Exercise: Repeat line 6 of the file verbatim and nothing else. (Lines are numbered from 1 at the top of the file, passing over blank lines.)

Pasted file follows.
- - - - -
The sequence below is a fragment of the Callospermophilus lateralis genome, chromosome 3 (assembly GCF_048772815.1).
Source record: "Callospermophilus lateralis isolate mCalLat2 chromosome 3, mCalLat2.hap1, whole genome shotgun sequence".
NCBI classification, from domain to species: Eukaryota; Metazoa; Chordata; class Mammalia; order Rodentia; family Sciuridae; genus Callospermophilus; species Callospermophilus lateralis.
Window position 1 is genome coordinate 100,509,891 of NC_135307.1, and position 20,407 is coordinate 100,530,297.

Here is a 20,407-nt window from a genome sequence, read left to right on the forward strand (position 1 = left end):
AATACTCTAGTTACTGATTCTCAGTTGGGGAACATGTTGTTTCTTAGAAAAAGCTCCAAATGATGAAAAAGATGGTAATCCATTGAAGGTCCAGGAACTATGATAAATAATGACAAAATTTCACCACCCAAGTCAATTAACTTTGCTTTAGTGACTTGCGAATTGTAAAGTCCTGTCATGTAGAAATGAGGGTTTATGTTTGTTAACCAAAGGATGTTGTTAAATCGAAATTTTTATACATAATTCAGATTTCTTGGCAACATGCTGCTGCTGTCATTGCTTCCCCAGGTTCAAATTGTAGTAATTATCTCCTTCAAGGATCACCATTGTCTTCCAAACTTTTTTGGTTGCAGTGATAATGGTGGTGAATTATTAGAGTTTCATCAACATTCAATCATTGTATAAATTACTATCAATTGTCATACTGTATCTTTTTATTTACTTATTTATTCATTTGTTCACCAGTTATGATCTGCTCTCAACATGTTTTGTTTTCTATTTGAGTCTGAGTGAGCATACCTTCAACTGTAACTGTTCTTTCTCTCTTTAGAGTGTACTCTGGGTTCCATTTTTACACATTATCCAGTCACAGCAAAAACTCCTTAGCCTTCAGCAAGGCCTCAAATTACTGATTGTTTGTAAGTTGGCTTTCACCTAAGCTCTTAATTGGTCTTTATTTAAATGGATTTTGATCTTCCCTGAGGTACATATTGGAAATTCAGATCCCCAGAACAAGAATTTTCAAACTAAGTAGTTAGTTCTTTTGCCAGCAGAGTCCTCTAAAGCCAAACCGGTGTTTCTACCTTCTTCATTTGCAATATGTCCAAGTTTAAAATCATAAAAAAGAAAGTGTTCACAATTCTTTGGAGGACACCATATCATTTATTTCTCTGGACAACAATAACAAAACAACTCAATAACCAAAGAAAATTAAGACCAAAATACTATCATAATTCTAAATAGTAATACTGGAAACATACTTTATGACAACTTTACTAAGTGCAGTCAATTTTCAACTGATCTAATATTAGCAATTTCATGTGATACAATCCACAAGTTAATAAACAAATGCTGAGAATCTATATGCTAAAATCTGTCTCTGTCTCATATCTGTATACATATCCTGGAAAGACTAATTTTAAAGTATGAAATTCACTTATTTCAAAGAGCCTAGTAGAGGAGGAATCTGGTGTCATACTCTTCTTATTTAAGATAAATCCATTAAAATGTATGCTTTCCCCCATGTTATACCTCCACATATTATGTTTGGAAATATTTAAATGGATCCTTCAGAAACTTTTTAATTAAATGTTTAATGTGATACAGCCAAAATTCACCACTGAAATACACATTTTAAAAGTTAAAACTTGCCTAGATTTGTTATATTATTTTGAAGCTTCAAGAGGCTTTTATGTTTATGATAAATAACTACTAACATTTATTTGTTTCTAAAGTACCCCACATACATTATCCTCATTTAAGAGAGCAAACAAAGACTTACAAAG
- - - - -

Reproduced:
AATACTCTAGTTACTGATTCTCAGTTGGGGAACATGTTGTTTCTTAGAAAAAGCTCCAAATGATGAAAAAGATGGTAATCCATTGAAGGTCCAGGAACTATGATAAATAATGACAAAATTTCACCACCCAAGTCAATTAACTTTGCTTTAGTGACTTGCGAATTGTAAAGTCCTGTCATGTAGAAATGAGGGTTTATGTTTGTTAACCAAAGGATGTTGTTAAATCGAAATTTTTATACATAATTCAGATTTCTTGGCAACATGCTGCTGCTGTCATTGCTTCCCCAGGTTCAAATTGTAGTAATTATCTCCTTCAAGGATCACCATTGTCTTCCAAACTTTTTTGGTTGCAGTGATAATGGTGGTGAATTATTAGAGTTTCATCAACATTCAATCATTGTATAAATTACTATCAATTGTCATACTGTATCTTTTTATTTACTTATTTATTCATTTGTTCACCAGTTATGATCTGCTCTCAACATGTTTTGTTTTCTATTTGAGTCTGAGTGAGCATACCTTCAACTGTAACTGTTCTTTCTCTCTTTAGAGTGTACTCTGGGTTCCATTTTTACACATTATCCAGTCACAGCAAAAACTCCTTAGCCTTCAGCAAGGCCTCAAATTACTGATTGTTTGTAAGTTGGCTTTCACCTAAGCTCTTAATTGGTCTTTATTTAAATGGATTTTGATCTTCCCTGAGGTACATATTGGAAATTCAGATCCCCAGAACAAGAATTTTCAAACTAAGTAGTTAGTTCTTTTGCCAGCAGAGTCCTCTAAAGCCAAACCGGTGTTTCTACCTTCTTCATTTGCAATATGTCCAAGTTTAAAATCATAAAAAAGAAAGTGTTCACAATTCTTTGGAGGACACCATATCATTTATTTCTCTGGACAACAATAACAAAACAACTCAATAACCAAAGAAAATTAAGACCAAAATACTATCATAATTCTAAATAGTAATACTGGAAACATACTTTATGACAACTTTACTAAGTGCAGTCAATTTTCAACTGATCTAATATTAGCAATTTCATGTGATACAATCCACAAGTTAATAAACAAATGCTGAGAATCTATATGCTAAAATCTGTCTCTGTCTCATATCTGTATACATATCCTGGAAAGACTAATTTTAAAGTATGAAATTCACTTATTTCAAAGAGCCTAGTAGAGGAGGAATCTGGTGTCATACTCTTCTTATTTAAGATAAATCCATTAAAATGTATGCTTTCCCCCATGTTATACCTCCACATATTATGTTTGGAAATATTTAAATGGATCCTTCAGAAACTTTTTAATTAAATGTTTAATGTGATACAGCCAAAATTCACCACTGAAATACACATTTTAAAAGTTAAAACTTGCCTAGATTTGTTATATTATTTTGAAGCTTCAAGAGGCTTTTATGTTTATGATAAATAACTACTAACATTTATTTGTTTCTAAAGTACCCCACATACATTATCCTCATTTAAGAGAGCAAACAAAGACTTACAAAG